In handling the case, federal courts follow the Federal Rules of Criminal Procedure, regardless of location. A federal criminal case/indictment in Anchorage, Alaskawould be governed by the same law, criminal procedure, trial procedure, evidentiary rules and sentencing guideline as in Miami, FL.Statecourt cases will follow the procedures outlined by state law of that state and that state only. Typically, the main differences in these procedures are the use and non-use of grand juries, filing and disclosure of discovery of evidence is conducted, and how the trial proceeds. These differences do not make radical changes in how a case is handled, but rather how a case proceeds through the initial arraignment to the final sentencing phase.
One of the more shocking differences in State and Federal prosecutions is the evidence and the disclosure of the same. In a nutshell is can be summarized as such, in a criminal case in state court there may be a folder or two of discovery which can be a couple hundred pages at best. In federal criminal cases you are looking at on average one or two bankers boxes of documents, compact disks with additional federal law enforcement agent reports, transcripts, audio and or video and any and all wiretap calls.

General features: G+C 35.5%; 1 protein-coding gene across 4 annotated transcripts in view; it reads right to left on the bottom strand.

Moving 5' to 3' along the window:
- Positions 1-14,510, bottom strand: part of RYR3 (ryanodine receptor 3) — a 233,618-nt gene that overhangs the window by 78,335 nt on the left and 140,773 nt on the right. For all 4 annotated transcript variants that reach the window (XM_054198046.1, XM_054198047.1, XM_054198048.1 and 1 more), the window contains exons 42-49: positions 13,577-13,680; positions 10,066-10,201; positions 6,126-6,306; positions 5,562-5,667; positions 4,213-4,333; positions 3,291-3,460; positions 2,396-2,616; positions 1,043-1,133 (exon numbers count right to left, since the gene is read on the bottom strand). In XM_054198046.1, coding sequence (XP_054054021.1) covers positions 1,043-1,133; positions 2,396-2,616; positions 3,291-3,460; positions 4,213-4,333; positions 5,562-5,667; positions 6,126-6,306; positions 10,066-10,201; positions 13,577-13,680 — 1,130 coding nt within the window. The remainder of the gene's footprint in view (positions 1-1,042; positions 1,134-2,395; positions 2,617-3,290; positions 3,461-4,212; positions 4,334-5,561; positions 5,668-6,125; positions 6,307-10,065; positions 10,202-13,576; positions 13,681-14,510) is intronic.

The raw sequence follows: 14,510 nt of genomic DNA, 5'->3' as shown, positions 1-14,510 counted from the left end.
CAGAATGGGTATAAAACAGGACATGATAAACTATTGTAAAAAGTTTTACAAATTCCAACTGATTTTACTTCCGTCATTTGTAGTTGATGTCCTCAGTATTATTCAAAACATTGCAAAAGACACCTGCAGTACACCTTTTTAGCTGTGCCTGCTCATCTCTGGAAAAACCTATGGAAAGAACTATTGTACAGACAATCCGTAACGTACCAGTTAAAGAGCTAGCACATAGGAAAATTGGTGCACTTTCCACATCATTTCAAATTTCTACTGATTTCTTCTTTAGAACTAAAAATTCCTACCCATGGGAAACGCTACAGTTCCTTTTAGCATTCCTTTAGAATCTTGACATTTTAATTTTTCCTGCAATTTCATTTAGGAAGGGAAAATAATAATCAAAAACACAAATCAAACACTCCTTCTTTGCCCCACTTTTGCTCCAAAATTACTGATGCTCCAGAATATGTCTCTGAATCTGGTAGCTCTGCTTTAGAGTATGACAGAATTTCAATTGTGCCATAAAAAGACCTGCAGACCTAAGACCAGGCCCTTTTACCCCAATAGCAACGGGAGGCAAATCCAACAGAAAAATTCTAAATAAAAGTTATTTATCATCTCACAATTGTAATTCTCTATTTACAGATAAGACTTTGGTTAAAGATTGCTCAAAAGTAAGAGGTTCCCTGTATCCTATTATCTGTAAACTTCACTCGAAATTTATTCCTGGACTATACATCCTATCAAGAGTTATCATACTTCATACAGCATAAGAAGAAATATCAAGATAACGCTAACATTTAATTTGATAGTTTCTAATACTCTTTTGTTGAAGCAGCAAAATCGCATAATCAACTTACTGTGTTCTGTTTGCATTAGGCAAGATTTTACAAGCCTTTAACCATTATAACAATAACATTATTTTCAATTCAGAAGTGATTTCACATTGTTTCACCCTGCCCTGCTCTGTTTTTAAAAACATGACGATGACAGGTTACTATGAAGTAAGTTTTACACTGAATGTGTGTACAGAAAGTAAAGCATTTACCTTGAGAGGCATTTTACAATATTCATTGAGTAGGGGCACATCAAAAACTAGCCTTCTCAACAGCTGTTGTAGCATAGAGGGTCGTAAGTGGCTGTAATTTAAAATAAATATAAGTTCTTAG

Reason for the difference? Usually the extent, scope and focus of the investigation and who is conducting the same makes the difference. In state court most prosecutions are swift and succinct. The Feds look to a more comprehensive all encompassing “round up" of defendants to target and indict. In state court you are usually looking at the investigation of the city police, sheriffs department and or state trooper investigators. In Federal Court you may have the latter law enforcement agencies involved and the FBI ,DEA, ATF, IRS, ICE if it is a joint federal task force case. If that is the case (and even if it is just a strict federal law enforcement investigation) you will have numerous police investigators working on a case therefore a substantial amount of evidence or discovery.